Herald Movie Yearbook 2012
One last, highly irreverent look at the movies of 2012.
Biggest disappointment: Joss Whedon’s The Avengers.
Biggest disappointment still worth seeing: Paul Thomas Anderson’s The Master was a pretentious bore, but Joaquin Phoenix’s portrayal of a self-destructive loner was as ferocious a performance as Robert De Niro’s in Raging Bull.
Best movie that needed time to grow on you: Whit Stillman’s Damsels in Distress. For the first 10 minutes, you’re like “Whaaaat?” After that, you’re like “Ha ha ha!”
Best safety lesson tucked inside a summer blockbuster: Prometheus. When being chased by a giant rolling spaceship shaped like a doughnut, it’s better to run parallel to the vehicle instead of trying to cross directly in its path.
Most entertaining example of how Hollywood can help save lives: In Argo, a CIA agent hires some studio reps to pose as a film crew in order to rescue six people stranded during the Iran hostage crisis. The power of movies!
Most mind-bending moment: Bruce Willis and Joseph Gordon-Levitt, two versions of the same man at different ages, sit down for a conversation at a diner in the time-travel thriller Looper.
Most whimsical image: An enormous treehouse sits high atop a tree as thick as a toothpick in Moonrise Kingdom.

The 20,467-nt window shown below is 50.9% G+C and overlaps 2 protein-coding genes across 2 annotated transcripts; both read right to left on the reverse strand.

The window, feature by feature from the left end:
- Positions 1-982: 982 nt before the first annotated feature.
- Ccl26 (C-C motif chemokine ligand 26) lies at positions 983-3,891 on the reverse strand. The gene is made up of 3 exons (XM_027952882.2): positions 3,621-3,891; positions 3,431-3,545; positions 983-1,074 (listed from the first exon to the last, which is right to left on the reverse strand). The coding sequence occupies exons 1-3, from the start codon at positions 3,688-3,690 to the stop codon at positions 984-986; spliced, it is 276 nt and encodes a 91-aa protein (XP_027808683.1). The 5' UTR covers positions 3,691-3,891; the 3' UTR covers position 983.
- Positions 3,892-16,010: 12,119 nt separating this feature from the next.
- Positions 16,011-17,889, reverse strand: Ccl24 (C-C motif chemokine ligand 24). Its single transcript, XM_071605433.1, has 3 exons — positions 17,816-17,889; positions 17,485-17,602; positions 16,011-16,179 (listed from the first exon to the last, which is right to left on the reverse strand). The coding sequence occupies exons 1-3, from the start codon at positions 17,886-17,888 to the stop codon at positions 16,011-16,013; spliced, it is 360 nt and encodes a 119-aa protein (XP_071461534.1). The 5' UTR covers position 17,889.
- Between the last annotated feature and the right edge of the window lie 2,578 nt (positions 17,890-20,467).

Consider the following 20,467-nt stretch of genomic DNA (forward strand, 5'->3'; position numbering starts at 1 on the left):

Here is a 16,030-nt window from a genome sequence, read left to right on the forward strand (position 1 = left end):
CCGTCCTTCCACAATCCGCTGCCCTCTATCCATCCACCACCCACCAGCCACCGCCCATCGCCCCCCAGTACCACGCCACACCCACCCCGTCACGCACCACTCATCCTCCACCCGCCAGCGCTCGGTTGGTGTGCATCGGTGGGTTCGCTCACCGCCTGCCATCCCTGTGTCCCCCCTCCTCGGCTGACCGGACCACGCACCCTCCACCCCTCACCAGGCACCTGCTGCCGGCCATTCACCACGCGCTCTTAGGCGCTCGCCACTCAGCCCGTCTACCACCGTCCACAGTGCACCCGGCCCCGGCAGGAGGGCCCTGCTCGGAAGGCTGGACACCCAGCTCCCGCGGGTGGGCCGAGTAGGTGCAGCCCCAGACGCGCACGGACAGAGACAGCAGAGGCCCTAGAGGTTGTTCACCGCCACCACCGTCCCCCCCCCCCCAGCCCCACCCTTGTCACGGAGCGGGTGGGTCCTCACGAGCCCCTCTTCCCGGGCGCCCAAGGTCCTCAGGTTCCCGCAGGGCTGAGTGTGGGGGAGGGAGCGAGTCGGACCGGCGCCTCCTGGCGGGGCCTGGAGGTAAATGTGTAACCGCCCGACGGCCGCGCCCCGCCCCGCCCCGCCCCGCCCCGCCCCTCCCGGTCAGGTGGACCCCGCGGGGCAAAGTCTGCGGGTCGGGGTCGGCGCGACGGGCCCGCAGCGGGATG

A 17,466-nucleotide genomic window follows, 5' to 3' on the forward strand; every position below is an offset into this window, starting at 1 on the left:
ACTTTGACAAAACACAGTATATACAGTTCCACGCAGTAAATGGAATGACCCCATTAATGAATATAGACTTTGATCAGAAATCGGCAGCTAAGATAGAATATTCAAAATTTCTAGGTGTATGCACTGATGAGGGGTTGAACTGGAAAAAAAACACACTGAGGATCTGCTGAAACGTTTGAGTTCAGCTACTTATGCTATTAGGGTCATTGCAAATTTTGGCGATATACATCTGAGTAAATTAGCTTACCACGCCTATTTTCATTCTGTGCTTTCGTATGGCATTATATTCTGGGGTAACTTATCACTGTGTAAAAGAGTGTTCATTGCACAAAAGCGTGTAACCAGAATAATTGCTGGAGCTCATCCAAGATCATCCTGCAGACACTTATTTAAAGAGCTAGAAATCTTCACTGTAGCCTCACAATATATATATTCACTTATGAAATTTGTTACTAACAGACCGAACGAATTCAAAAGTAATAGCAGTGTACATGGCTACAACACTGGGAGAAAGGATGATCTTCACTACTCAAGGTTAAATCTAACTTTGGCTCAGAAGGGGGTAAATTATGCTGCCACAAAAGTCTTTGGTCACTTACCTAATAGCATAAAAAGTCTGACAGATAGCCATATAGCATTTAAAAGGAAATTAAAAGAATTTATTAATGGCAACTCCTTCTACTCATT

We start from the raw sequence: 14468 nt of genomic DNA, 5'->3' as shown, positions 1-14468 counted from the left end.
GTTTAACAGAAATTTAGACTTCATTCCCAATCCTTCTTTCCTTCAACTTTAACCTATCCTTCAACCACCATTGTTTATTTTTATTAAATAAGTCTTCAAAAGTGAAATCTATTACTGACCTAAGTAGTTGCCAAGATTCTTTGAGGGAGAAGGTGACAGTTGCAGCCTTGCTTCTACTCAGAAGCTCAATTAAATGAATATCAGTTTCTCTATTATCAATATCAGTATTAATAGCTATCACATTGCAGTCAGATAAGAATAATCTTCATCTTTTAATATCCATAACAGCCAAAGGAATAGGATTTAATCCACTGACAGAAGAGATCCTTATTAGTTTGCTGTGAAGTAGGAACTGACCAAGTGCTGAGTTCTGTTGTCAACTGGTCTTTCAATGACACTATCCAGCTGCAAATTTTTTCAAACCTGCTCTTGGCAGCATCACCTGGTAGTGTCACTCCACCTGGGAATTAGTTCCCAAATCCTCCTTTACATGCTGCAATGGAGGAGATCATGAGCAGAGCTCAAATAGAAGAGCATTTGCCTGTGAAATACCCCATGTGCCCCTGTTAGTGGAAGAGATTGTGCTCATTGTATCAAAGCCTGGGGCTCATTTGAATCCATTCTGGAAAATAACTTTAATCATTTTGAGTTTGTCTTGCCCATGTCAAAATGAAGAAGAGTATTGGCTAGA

Best sequel: None.
Most superfluous sequel: Men in Black 3.
Most disappointing sequel: American Reunion.
Worst sequel: Taken 2.
Worst remake: Total Recall.
Most satisfying end of a trilogy: The Dark Knight Rises.
Most surprising end of a franchise: The Twilight Saga: Breaking Dawn Part 2, in which things finally got crazy - in a good way.
Least promising start of a franchise: The Hunger Games.
Best entry in a continuing franchise: Skyfall. Bond has never been better.
Most distracting use of soft-focus to hide the actors’ out-of-control facelifts: The Expendables 2.
Saddest sight: A rusty, somewhat paunchy Arnold Schwarzenegger wincing as he fires a machine gun in The Expendables 2.
Scariest sight: Jean-Claude Van Damme’s plastic surgery in The Expendables 2.
Best closing shot: As the music swells, a man stands before an enormous rising platform in The Dark Knight Rises: A new hero is born.
Worst closing shot: Donald Sutherland looking annoyed in The Hunger Games, as if he was stuck in a long checkout line at the grocery store.
Best action movie: The Raid: Redemption. Relentless.
Worst action movie: Red Dawn. The movie was delayed for two years. Should have stayed on the shelf.
Least exciting action movie: Steven Soderbergh’s curiously uninvolving Haywire.
Biggest cop-out: The ending of Oliver Stone’s ludicrous Savages. Never mind about what you just saw! We were only kidding!
Most creative use of the found-footage format: The superhero movie Chronicle.